Political cartoon.... I WORRY THAT WE NOW HAVE SO MANY CANDIDATES RUNNING FOR PRESIDENT, HIRING FULL-TIME full-time
Employed for or involving a standard number of hours of working time: a full-time administrative assistant.
full CAMPAIGN WORKERS AND SPENDING CAMPAIGN FUNDS, WE'RE we're
Contraction of we are.
we're we are STARTING TO TURN THE BUSH ECONOMY AROUND.
This cartoonist uses exaggeration Exaggeration
legendary giant, hero of tall tales of the logging camps. [Am. Folklore: The Wonderful Adventures of Paul Bunyon]
trivial cause of a great quarrel. [Br. Hist. and irony irony, figure of speech in which what is stated is not what is meant. The user of irony assumes that his reader or listener understands the concealed meaning of his statement. to comment on the news in a humorous way. He describes the conflict between a desired outcome and what might occur instead. Study the cartoon cartoon [Ital., cartone=paper], either of two types of drawings: in the fine arts, a preliminary sketch for a more complete work; in journalism, a humorous or satirical drawing. , and then answer the questions.
1. What kind of animals are pictured, and whom do they represent? --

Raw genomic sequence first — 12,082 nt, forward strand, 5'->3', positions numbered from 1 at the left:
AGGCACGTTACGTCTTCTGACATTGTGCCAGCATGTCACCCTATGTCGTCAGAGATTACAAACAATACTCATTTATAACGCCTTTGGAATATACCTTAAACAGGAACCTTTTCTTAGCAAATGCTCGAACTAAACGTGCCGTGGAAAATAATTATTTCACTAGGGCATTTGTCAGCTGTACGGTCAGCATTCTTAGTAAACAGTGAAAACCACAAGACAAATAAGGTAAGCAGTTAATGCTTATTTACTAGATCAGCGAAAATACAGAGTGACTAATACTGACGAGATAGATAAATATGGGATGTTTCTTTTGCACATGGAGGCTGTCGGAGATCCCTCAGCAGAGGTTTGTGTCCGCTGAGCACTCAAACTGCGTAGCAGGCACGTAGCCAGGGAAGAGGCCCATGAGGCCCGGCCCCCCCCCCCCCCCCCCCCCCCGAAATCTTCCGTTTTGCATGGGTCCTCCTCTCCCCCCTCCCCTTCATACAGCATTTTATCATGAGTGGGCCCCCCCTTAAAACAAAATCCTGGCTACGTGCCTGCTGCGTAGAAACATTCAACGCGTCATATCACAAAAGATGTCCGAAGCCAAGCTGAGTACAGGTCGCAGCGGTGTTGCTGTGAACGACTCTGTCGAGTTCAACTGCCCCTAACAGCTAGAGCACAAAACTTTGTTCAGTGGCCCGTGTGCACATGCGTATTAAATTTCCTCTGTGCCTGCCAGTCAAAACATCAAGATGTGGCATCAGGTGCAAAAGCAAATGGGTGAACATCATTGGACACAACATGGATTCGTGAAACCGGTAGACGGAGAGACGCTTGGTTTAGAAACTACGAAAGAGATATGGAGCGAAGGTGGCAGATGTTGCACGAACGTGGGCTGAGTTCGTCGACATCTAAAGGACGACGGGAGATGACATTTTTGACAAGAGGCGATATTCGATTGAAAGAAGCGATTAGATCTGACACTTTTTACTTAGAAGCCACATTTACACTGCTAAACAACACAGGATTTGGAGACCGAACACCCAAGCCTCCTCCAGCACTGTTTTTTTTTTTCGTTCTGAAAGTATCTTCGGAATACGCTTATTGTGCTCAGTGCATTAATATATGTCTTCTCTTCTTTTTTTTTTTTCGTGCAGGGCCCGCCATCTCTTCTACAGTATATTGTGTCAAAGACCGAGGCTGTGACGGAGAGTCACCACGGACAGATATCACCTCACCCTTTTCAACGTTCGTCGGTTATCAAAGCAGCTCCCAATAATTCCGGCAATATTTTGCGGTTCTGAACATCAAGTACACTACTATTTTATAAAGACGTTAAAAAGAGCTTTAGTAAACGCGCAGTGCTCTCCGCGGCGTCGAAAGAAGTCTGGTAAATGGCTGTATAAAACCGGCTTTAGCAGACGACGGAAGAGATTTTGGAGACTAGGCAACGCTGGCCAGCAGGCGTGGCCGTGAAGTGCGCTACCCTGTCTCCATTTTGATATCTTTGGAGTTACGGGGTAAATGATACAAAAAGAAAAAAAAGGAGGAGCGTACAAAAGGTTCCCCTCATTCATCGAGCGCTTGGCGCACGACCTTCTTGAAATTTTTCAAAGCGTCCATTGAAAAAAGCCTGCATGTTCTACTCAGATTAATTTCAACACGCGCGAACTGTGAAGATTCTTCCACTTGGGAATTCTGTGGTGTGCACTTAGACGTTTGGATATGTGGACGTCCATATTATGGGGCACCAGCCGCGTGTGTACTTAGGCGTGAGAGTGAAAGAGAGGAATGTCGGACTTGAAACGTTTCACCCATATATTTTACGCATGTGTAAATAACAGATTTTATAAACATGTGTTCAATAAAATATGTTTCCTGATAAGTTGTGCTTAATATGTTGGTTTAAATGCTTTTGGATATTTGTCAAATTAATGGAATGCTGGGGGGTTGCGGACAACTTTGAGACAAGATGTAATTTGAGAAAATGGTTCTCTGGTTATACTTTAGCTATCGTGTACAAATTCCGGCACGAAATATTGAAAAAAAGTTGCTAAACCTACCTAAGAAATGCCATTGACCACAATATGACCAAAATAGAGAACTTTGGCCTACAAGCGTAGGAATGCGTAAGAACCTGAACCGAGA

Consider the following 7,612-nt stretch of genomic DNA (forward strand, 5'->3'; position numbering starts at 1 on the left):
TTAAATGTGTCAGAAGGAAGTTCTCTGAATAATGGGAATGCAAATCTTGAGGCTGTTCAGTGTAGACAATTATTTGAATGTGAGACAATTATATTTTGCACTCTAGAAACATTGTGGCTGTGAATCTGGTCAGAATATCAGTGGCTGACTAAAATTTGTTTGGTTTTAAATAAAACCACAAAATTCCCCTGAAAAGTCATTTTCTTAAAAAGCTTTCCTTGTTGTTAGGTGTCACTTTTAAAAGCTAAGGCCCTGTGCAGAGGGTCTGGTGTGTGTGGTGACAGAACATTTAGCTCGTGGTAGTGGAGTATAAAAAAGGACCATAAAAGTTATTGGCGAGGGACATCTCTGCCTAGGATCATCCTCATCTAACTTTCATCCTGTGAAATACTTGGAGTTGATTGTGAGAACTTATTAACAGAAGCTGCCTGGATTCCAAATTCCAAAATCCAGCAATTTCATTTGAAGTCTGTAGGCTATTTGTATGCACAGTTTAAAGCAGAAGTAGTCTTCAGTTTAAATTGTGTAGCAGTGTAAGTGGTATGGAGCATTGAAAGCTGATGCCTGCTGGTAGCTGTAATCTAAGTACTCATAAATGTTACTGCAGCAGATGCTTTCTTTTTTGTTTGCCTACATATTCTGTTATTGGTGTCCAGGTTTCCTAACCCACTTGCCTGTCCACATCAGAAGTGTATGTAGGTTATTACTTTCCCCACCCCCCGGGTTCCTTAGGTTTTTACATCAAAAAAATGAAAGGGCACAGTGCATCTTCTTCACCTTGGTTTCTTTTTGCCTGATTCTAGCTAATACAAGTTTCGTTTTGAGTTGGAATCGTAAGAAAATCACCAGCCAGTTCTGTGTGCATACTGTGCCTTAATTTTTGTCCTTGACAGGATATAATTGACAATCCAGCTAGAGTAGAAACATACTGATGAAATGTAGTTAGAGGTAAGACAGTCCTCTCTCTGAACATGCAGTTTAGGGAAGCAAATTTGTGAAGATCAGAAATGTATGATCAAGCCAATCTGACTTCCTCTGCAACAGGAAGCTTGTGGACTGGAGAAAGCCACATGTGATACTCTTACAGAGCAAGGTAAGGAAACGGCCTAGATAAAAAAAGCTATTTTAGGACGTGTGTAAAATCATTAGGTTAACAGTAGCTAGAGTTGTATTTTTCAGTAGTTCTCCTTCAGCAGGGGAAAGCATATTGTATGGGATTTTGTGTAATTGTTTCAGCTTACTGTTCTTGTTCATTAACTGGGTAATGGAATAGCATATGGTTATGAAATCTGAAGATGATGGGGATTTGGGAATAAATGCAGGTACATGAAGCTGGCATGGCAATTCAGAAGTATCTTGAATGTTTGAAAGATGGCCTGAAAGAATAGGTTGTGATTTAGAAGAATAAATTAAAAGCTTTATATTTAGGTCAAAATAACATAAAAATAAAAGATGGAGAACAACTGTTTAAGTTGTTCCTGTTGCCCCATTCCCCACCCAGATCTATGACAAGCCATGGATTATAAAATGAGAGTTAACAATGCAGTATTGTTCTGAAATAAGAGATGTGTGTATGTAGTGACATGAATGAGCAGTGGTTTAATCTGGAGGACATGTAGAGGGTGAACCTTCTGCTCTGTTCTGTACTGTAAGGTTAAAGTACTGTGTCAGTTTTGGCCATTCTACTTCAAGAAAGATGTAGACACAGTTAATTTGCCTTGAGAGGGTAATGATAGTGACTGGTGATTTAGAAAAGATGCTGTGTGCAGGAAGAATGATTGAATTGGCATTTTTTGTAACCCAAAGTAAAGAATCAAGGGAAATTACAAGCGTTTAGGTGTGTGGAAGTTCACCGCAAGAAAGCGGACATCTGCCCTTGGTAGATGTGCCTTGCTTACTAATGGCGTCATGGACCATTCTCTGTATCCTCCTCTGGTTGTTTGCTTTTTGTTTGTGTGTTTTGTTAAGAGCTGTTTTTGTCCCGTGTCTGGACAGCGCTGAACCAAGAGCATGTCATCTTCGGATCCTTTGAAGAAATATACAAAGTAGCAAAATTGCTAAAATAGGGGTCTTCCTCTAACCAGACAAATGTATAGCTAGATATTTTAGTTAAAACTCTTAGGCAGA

2. To what political event do the animals refer? --
3. What do they mean by "the Bush economy"? --
4. How might the activities of "so many candidates" described here "turn the Bush economy around"? --
5. Why is the situation in this cartoon ironic? --
1. The animals are donkeys, common symbols of the Democratic Party. Their suits mark them as party officials.
2. The donkeys are discussing the Democratic Party presidential primary elections.
3. "The Bush economy" refers to the U.S. economy as it is faring under the administration of President Bush.
4. The cartoonist is joking about the large number of candidates and making an exaggerated point about the total amount of money they will spend in the presidential campaign.
5. All of the Democratic candidates are criticizing President Bush for his handling of the economy. It would be ironic if the efforts made trying to unseat him caused "the Bush economy" to rebound rebound (rē´bownd),
n/v 1. a recovery from illness.
n 2. an outbreak of fresh reflex activity after withdrawal of a stimulus
rebound adjective .